How do different people perceive the Enlightenment?

“The neo-conservatives (and the conservative-liberals, the fundamentalists, and a part of the postmodernists) […] perceive the Enlightenment as the source of the shameful state in which our civilisation has landed in. the Enlightenment [had] provided for a fragmented society, shot-up freedom, godlessness, nihilism, a pornographic world, egoism and materialism.

For the large group of relativists and conciliators (where the postmodernists, multiculturalists and anit-globalists belong) […] the Enlightenment is associated with the conquering of the world, and thus with the current unimpeded rationalisation and globalisation. For relativists […] the Enlightenment is ‘a complex whole’ that has in the past two centuries brought us blessings (human rights, pluralism, welfare), a lot of calamity (communism, fascism) and a whole lot of dubious developments (chilling rationalism, capitalism, consumerism).

And then there are of course Enlightenment-fundamentalists [who] defend in a radical and simplistic manner the core ideas of Enlightenment philosophies (separation of Church and State, equality of man and woman, autonomy of the individual) against the absolute core ideas of (Muslim-) fundamentalism (unity of State and Religion, man has dominance, Allah has the final say).”

And it is these Enlightenment fundamentalists we should be aware of:

“Typical of the Enlightenment fundamentalists [especially against Islam is that their] whole approach of political and social problems is characterised by a lack of subtlety and [a] simplification of the heritage of the Enlightenment. They themselves see it as necessary radicalism, called upon by the extremism of political Islam […].”

  • Willem Offenberg, ‘Kleine Draak pest Grote Broer’ [Little dragon bullies Big Brother], p74-81, 24 June 2006, Vrij Nederland

An article in Vrij Nederland about the Taiwan-China issue. There’s not much new, nothing that I’ve not already written about, but it’s interesting to see a long piece dedicated to the background and insights surrounding the situation.

On the importance of (peace in) the Taiwan Straits:

“Dozens of ships make use of this strategically important sea route which for the great exporters Japan, China and Taiwan is just as essential as the [English] Channel for West-Europe. Eventual reunification would also affect surrounding countries. China would then control the [busiest sea] route of entire Asia.”

On Taiwan’s (untenable and ridiculous) pariah status:

For most Taiwanese is union with the motherland not as unpreventable as it was for Hong Kong or Macau. Taiwan stands on its own feet and has a high, western standard of living. The island state can continuously be assured of American military support, such as is stipulated in the Taiwan Relations Act. Even so, Taiwan remains a pariah. In 1971 it had to relinquish its seat in the United Nations to the People’s Republic of China. At the beginning of this year, at the outbreak of the bird flu in the region, Taiwan remained isolated from medical assistance of the World Health Organisation and other UN organizations.”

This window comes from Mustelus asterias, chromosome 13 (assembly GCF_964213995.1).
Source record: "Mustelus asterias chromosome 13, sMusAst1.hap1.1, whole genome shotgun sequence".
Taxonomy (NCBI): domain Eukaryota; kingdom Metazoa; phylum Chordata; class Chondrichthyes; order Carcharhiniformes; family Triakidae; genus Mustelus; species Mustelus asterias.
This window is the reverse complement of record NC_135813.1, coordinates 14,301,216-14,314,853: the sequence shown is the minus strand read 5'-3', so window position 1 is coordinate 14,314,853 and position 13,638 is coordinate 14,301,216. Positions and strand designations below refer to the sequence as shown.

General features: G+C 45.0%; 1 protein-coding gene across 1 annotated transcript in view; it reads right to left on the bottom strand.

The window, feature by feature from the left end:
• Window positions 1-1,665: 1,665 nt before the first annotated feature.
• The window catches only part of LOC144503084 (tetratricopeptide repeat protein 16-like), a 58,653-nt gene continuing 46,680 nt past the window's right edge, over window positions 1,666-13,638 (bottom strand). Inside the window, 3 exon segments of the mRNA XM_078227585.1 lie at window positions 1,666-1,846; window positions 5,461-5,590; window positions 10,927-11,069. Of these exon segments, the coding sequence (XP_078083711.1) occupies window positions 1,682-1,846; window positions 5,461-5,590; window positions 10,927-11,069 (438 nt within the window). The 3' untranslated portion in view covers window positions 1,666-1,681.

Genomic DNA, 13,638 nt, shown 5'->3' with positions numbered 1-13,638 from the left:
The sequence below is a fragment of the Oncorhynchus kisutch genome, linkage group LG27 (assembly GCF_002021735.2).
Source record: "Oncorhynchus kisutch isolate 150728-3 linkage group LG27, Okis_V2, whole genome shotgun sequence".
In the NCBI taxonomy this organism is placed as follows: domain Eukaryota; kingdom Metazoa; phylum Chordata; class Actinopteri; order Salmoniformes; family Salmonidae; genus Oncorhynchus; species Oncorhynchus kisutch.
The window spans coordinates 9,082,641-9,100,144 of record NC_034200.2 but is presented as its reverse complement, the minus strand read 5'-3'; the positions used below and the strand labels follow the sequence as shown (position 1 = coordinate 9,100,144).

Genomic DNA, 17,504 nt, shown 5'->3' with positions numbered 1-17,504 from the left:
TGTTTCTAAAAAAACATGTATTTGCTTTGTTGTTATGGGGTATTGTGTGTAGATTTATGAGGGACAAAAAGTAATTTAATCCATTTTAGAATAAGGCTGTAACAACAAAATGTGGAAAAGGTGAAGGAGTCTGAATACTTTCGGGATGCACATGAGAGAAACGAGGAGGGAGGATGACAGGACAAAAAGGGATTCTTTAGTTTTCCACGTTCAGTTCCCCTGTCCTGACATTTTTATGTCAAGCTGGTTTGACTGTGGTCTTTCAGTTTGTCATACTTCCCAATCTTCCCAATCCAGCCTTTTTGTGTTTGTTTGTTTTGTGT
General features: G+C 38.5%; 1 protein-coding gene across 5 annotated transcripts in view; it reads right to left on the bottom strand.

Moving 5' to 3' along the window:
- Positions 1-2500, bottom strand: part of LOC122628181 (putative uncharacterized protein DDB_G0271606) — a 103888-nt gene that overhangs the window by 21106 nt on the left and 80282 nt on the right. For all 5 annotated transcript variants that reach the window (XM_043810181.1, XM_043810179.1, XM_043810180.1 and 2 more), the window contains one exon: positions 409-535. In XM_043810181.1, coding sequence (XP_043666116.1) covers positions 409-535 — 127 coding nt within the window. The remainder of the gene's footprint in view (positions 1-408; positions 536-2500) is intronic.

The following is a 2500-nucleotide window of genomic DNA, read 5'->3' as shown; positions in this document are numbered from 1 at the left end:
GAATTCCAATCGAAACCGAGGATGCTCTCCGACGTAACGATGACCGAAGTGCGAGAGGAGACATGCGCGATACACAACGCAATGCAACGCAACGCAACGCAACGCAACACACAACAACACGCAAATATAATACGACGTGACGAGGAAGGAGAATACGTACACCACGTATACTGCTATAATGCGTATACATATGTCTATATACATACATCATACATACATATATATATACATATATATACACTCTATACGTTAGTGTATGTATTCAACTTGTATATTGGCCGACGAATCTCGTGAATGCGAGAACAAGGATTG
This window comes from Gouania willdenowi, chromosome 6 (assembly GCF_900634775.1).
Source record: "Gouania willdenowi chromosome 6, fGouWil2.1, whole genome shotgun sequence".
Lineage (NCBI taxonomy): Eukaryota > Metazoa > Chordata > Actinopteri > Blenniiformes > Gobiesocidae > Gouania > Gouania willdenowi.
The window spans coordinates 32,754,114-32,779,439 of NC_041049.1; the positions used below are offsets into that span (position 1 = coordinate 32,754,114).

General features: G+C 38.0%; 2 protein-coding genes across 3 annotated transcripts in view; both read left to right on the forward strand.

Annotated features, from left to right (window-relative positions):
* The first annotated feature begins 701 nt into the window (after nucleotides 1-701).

On how most Chinese see the issue of Taiwan:

“ ‘Militarily the Taiwanese [are no match]. If we want, we can wipe them off of the map…’

Most Chinese I speak to react just as militantly. Chinese saber-rattling can count on support from many, it appears. Often a polite discussion about reunification ends suddenly with a sharp: ‘They must reign themselves in, those Taiwanese, otherwise we [will obliterate them].’ Possibly the strong reaction is a result of a feeling of inferiority after years of [trailing behind Taiwan]. […] ‘Taiwan is Chinese territory as much as Tibet is,’ you often hear them say.”

On the intellectual and cultural differences between the two sides:

“[Taiwan’s reconciliation with its authoritarian past is] a sign of Taiwan’s maturity. China is not yet ready for this […] As long as China continues to suppress the dark pages in history, such as the whitewashing of Mao’s Cultural Revolution and the bloodbath on [Tiananmen] Square of Heavenly Peace, there can be no reunification.”

On the West and the rest of the world’s double standards:

“In the meantime, the West still dances willingly to the pipes of the Great Dragon. The Chinese fever has also reached the Netherlands. Highly espoused principles about democracy and ‘evenhandedness’ go overboard as China approaches the status of superpower even closer.

The answer to the question which side the West shall choose in the even of an armed conflict, that of the Great or Little Dragon, dictatorship or democracy, is [according to Taiwanese professor Samuel Ku] also predictable. The West will remain pragmatic, he has no illusions about this. In contradiction to our ‘moral high ground’, a morally superior coupling of democracy and human rights, economic interests shall prevail.”

Here is an insight into the China’s murky workings and dealings of the ‘World’ Health Organisation.

  • Oussama Cherribi and Pieter van Os, ‘Houd toch op Nederland vol te noemen’ [Please stop calling the Netherlands full], 15 & 16 July 2006, Opinion, p7, NRC Handelsblad

Recently an artificial lake was created in the north of the Netherlands for recreational purposes. The ‘Blauwestad’ (Blue City) is around 800 hectares. And an area twice that size (the size of Amsterdam) is planned for new housing. The creation of the lake involved flooding of vast treks of land that for many years stood idle, and was a project which attracted great attention. If the Netherlands has the spare land and money to create lakes for recreation, why do the majority of people believe that the country is “full”? Why do people here believe that there is not enough room for immigrants or asylum seekers? A great contradiction.

“[You] do not have to google for more than a minute to learn that […] Puerto Rico is significantly more densely populated, as are South Korea, Taiwan, and the state of New Jersey. Not to mention city-states like Singapore, and urban agglomerates like Los Angeles, Atlanta and New York. In the latter, ten million people live in a region that is one fortieth [of] Dutch land area.